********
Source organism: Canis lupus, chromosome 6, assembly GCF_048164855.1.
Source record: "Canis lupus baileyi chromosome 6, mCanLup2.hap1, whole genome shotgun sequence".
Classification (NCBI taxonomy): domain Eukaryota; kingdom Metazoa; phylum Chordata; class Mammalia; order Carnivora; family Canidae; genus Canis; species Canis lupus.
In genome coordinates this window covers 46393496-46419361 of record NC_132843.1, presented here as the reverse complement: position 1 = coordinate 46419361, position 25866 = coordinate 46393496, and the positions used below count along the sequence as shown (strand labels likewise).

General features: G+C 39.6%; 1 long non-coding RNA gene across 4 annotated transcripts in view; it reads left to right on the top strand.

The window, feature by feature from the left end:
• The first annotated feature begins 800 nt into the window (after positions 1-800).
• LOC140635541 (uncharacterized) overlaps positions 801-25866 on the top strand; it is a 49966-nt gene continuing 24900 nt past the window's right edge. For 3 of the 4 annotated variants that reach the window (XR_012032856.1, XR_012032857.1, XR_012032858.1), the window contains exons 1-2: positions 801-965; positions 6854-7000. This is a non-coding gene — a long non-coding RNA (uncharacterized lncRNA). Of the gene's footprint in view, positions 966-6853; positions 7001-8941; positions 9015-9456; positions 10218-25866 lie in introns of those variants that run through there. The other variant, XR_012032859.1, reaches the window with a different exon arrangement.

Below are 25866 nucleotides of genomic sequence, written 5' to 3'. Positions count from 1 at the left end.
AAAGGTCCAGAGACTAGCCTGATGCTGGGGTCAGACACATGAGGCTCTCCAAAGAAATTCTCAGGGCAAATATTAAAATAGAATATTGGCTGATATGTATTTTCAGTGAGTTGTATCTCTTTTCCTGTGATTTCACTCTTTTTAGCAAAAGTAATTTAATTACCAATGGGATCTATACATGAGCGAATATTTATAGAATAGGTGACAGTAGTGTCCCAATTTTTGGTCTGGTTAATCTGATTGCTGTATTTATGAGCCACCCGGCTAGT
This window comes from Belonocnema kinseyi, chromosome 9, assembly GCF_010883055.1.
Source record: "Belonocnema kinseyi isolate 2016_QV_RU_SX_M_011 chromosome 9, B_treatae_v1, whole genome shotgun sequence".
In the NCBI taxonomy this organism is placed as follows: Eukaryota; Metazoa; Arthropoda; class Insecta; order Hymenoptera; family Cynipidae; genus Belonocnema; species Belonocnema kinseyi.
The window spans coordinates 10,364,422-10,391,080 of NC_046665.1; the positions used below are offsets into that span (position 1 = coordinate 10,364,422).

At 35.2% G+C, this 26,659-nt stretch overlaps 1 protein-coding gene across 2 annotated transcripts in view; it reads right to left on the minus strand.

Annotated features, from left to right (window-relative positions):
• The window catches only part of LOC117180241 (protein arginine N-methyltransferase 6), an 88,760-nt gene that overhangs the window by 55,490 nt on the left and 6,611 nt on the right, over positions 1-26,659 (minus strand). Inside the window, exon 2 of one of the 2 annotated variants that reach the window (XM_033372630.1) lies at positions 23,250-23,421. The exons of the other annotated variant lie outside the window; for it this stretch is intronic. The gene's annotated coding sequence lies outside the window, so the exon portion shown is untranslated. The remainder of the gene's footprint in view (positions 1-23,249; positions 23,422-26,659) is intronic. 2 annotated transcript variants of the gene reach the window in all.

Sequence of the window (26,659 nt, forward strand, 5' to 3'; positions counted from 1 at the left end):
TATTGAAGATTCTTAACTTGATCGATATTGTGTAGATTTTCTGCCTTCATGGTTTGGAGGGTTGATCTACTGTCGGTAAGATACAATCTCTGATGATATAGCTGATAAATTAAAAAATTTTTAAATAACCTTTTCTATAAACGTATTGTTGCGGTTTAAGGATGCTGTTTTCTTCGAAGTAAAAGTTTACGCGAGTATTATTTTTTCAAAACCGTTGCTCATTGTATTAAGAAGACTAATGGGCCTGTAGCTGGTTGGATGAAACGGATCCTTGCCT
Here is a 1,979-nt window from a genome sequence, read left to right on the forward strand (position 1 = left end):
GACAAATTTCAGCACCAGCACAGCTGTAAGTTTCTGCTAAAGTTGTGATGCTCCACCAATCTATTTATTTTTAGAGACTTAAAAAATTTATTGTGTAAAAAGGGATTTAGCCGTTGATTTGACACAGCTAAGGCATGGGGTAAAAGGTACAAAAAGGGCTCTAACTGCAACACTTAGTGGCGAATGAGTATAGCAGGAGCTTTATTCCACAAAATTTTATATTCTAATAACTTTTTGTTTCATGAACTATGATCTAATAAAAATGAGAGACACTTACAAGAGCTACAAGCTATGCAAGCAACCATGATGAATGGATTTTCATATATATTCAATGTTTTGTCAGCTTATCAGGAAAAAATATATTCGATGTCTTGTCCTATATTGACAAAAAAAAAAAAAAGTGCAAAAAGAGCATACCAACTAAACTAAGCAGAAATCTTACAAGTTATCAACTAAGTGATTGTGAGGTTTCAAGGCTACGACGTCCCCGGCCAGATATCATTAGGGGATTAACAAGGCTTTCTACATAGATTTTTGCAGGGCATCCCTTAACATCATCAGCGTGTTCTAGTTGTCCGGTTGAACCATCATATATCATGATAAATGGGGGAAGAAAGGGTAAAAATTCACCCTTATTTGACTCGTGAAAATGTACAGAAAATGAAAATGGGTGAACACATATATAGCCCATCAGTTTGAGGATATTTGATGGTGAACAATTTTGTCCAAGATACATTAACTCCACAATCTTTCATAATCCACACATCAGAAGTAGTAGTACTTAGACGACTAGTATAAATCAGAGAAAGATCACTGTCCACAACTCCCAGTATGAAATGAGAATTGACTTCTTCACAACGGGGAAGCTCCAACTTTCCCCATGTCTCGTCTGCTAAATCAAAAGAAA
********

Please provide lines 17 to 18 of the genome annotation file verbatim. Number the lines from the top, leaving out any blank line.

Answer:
• The window catches only part of LOC117180241 (protein arginine N-methyltransferase 6), an 88,760-nt gene that overhangs the window by 55,490 nt on the left and 6,611 nt on the right, over positions 1-26,659 (minus strand). Inside the window, exon 2 of one of the 2 annotated variants that reach the window (XM_033372630.1) lies at positions 23,250-23,421. The exons of the other annotated variant lie outside the window; for it this stretch is intronic. The gene's annotated coding sequence lies outside the window, so the exon portion shown is untranslated. The remainder of the gene's footprint in view (positions 1-23,249; positions 23,422-26,659) is intronic. 2 annotated transcript variants of the gene reach the window in all.

Sequence of the window (26,659 nt, forward strand, 5' to 3'; positions counted from 1 at the left end):